Tuesday, September 07, 2004

Good Resource for Teachers and Home-Schoolers

It's Matthew Fritz's History Lessons for Junior Generals. Mr. Fritz, a junior-high-school teacher, has produced a dozen or so fun and playable military-strategy games for that age. Playable with inexpensive and widely-available plastic miniatures, or with the paper soldiers made from templates Mr. Fritz kindly provides on his website, the scenarios involve conflicts from Biblical times until the present. They are accurate enough to inspire good thinking about the nature of warfare and its effect on history, but not so accurate that you need a computer or a 100-page rule book to play them. Tips are also provided on handling "problem generals" -- the cheater, the whiner, and the bad winner. Mr. Fritz is to be congratulated on a truly charming and useful project.

And in a strange related way, I came across this entry for Vietnam in the period 1633-1600 A.D. in Dupuy's Encyclopedia of Military History:
"While the Le Dynasty was recognized as the only legitimate ruling force in Vietnam, rivalry and partition between the Trinh family (north) and the Nguyen family (south) led to seven campaigns. The Trinh had an army and fleet of 100,000 men, 500 elephants, 500 large junks, and cannons. The Nguyen had numerically inferior forces, but as early as 1615 had been producing heavy guns under Portuguese auspices. The shipments of modern weapons from Portugal and the Portuguese military advisers enabled the Nguyen to successfully resist the Trinh offensive. The Nguyen reinforced their natural defenses by constructing 2 huge walls across teh main avenues of approach, north of Hue. The Truong-Duc wall was 6 miles long, contained a camp for troops, and was an obstacle for passage up the Nhat-Le River. The Dong-hoi wall was 11 miles long and fortified with heavy cannon. In over 50 years of fighting, the Trinh never managed to break through both of these walls. The Nguyen also began constructing arsenals, canon foundries, rifle ranges and training grounds for infantry, cavalry and elephants. The battles generally took place south of Ha-Tinh and north of Hue, or in the wall region of the Dong-hoi." Id. p. 597.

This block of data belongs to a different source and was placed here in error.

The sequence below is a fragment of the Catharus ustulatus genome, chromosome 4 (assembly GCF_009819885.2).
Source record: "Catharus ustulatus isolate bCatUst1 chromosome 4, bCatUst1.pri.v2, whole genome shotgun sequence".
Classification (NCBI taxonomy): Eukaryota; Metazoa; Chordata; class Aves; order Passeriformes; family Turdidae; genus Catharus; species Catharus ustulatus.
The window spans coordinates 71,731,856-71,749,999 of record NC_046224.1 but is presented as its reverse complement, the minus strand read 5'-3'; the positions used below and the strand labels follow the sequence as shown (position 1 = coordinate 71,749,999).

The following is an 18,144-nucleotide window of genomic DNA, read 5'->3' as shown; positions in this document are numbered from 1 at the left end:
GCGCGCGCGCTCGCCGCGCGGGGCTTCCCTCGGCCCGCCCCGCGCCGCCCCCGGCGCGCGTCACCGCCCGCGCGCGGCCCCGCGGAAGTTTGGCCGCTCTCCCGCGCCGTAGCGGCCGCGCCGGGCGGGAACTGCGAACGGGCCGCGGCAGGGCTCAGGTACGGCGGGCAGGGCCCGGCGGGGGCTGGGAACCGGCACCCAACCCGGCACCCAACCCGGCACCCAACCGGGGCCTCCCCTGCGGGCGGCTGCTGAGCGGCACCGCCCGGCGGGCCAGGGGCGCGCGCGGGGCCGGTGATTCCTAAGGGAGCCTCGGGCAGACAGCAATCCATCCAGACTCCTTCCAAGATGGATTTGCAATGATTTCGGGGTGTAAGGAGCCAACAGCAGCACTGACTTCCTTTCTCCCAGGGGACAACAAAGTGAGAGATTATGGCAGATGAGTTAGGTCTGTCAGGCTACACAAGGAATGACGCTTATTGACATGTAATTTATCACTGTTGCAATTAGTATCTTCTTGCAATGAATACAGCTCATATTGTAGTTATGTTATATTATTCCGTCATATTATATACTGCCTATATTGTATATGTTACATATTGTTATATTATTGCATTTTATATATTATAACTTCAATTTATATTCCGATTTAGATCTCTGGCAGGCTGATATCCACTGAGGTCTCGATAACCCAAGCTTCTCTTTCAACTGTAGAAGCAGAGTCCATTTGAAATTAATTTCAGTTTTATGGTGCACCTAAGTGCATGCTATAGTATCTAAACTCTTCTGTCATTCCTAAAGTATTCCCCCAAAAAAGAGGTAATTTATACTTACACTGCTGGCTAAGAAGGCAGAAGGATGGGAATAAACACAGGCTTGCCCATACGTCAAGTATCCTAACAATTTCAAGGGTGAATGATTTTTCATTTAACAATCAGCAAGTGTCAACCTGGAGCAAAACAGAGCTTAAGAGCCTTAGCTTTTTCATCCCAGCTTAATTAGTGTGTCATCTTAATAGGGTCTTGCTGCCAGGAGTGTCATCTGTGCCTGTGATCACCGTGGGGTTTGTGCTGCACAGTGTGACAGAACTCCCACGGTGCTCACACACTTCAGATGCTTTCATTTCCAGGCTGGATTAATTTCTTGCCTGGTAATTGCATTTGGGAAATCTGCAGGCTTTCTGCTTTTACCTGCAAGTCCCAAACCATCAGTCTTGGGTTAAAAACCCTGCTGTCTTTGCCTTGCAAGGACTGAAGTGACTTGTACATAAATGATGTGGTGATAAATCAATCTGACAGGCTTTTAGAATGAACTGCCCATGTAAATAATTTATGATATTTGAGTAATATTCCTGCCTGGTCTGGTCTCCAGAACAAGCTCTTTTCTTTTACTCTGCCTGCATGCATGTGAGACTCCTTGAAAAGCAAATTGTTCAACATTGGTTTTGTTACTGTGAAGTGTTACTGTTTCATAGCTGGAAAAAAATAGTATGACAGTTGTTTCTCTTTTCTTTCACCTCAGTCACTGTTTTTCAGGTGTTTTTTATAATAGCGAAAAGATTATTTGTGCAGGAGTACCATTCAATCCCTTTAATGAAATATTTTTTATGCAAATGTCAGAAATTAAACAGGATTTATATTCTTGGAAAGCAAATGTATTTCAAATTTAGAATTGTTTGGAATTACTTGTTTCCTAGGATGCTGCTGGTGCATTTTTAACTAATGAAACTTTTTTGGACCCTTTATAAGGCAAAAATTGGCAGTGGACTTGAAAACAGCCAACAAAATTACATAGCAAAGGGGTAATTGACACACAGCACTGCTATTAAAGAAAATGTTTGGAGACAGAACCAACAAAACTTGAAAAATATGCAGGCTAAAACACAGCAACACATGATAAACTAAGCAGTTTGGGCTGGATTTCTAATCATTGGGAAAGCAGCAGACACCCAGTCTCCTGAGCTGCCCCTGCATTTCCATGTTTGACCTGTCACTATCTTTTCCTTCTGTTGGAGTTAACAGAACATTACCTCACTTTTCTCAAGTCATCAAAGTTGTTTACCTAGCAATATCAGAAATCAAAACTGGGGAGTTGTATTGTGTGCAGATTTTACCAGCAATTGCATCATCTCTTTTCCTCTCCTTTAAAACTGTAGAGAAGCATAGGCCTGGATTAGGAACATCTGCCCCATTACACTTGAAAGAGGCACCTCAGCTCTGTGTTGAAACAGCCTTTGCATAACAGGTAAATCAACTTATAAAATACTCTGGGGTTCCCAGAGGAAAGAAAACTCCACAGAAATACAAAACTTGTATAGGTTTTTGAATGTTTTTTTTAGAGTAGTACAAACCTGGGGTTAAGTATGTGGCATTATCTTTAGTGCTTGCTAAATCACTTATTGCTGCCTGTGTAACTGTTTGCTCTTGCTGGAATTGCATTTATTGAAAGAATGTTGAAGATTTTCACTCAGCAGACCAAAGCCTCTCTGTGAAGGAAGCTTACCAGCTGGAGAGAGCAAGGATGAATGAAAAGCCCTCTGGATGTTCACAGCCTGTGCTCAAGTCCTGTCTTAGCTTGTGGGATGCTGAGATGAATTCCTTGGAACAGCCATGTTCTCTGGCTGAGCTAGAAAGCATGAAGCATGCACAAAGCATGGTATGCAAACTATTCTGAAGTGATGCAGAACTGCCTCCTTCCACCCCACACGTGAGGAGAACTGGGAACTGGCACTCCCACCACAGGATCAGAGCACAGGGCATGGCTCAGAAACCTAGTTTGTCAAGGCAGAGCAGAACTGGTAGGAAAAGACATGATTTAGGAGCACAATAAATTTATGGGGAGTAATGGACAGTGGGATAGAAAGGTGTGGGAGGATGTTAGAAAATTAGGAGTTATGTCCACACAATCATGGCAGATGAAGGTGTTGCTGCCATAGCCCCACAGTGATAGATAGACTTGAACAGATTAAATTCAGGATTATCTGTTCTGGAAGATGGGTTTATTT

It seems, in addition to all this, that the Trinh were assisted by the Dutch, who were 17th-century rivals of the Portuguese.

So, we have North and South Vietnam at war for decades under two different dynasties, each helped by Western "superpowers" engaged in their own global struggle, involving a DMZ of sorts near Hue. Past is prologue, indeed.

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